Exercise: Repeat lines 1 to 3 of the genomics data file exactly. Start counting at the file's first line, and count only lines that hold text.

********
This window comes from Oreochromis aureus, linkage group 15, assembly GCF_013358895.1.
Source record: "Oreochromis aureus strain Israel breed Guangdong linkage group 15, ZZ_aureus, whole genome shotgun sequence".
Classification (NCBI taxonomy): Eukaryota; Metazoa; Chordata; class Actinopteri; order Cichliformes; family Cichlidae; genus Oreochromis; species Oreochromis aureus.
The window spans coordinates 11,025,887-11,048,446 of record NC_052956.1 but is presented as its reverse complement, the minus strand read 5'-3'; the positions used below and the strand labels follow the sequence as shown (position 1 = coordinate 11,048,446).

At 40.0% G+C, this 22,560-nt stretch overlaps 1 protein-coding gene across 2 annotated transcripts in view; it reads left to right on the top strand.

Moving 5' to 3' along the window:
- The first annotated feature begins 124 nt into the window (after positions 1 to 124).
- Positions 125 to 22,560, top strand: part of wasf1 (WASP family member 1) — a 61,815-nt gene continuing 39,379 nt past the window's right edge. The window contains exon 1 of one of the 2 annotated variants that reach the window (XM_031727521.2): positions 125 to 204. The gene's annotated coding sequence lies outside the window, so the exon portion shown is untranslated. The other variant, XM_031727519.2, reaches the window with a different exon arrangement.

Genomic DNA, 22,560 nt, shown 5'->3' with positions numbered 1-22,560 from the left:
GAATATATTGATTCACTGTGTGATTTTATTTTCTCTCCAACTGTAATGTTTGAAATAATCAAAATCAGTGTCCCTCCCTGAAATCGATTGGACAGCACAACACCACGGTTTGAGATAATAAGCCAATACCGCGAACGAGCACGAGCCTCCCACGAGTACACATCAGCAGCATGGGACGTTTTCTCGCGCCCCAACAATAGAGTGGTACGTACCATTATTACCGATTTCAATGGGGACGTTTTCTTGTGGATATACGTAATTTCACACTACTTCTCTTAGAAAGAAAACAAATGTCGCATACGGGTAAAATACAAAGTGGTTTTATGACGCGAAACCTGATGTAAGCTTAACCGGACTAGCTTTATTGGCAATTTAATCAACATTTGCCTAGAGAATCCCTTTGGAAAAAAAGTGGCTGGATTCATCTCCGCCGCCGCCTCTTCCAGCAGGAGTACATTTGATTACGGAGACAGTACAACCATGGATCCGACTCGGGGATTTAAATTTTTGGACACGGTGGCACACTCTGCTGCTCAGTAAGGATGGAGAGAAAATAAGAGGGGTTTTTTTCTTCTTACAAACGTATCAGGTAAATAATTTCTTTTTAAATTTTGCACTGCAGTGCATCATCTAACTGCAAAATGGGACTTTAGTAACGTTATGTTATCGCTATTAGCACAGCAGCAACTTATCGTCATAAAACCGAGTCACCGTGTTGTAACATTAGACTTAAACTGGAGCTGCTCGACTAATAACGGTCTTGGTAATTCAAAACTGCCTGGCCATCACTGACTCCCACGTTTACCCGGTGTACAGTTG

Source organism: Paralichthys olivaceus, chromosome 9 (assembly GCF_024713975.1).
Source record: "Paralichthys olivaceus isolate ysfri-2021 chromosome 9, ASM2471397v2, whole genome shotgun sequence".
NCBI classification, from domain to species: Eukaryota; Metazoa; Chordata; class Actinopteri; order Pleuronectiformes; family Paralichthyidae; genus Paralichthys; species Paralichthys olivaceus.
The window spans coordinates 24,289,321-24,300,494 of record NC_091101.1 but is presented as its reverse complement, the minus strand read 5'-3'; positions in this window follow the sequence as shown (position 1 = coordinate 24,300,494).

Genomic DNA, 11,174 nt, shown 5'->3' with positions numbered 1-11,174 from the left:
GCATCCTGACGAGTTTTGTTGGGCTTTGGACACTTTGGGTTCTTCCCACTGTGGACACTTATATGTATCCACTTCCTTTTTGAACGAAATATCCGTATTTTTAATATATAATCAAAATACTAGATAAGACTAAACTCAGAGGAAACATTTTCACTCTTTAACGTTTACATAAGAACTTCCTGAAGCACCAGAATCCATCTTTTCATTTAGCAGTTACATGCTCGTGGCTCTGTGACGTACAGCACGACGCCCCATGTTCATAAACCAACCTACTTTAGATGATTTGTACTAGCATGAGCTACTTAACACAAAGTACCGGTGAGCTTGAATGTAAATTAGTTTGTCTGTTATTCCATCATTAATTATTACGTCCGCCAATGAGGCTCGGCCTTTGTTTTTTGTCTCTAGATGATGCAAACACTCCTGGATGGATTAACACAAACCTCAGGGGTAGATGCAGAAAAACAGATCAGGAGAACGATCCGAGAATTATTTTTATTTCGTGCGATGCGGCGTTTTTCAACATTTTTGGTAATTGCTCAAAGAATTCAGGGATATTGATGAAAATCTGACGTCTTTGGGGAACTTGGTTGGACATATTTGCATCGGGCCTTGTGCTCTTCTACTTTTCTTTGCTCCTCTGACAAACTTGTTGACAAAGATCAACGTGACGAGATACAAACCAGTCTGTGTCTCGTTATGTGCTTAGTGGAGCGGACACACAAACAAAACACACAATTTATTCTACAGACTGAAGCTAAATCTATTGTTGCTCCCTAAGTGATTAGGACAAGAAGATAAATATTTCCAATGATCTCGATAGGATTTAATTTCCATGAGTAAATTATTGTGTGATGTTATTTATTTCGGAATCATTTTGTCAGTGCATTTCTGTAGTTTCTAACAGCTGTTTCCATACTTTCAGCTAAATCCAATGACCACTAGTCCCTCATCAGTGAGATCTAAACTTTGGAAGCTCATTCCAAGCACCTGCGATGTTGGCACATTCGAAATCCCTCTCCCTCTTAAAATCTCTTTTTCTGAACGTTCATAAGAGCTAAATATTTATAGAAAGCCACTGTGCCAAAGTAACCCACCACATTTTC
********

This window comes from Oreochromis aureus, linkage group 15, assembly GCF_013358895.1.
Source record: "Oreochromis aureus strain Israel breed Guangdong linkage group 15, ZZ_aureus, whole genome shotgun sequence".
Classification (NCBI taxonomy): Eukaryota; Metazoa; Chordata; class Actinopteri; order Cichliformes; family Cichlidae; genus Oreochromis; species Oreochromis aureus.